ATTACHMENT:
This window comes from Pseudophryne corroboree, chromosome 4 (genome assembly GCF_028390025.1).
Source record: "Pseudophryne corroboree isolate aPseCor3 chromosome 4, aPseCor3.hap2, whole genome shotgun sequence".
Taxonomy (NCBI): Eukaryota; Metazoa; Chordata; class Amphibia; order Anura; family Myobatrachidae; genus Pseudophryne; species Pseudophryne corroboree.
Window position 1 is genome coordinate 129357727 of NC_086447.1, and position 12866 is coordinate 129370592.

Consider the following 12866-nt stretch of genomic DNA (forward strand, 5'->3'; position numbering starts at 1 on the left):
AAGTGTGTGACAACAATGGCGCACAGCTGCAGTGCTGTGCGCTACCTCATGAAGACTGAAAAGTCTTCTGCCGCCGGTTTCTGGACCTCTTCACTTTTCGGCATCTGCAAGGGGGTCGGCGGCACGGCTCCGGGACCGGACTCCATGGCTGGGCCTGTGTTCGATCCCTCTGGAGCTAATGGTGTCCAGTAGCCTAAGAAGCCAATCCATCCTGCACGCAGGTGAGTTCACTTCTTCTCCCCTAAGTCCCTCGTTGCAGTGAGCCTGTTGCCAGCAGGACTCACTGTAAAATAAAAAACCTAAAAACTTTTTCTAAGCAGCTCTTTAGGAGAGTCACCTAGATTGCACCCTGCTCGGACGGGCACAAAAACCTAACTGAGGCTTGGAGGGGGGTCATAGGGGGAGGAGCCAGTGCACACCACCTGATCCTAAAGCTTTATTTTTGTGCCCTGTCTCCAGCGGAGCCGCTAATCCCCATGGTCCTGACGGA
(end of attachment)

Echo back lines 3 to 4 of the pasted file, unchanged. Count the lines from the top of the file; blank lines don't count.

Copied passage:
Taxonomy (NCBI): Eukaryota; Metazoa; Chordata; class Amphibia; order Anura; family Myobatrachidae; genus Pseudophryne; species Pseudophryne corroboree.
Window position 1 is genome coordinate 129357727 of NC_086447.1, and position 12866 is coordinate 129370592.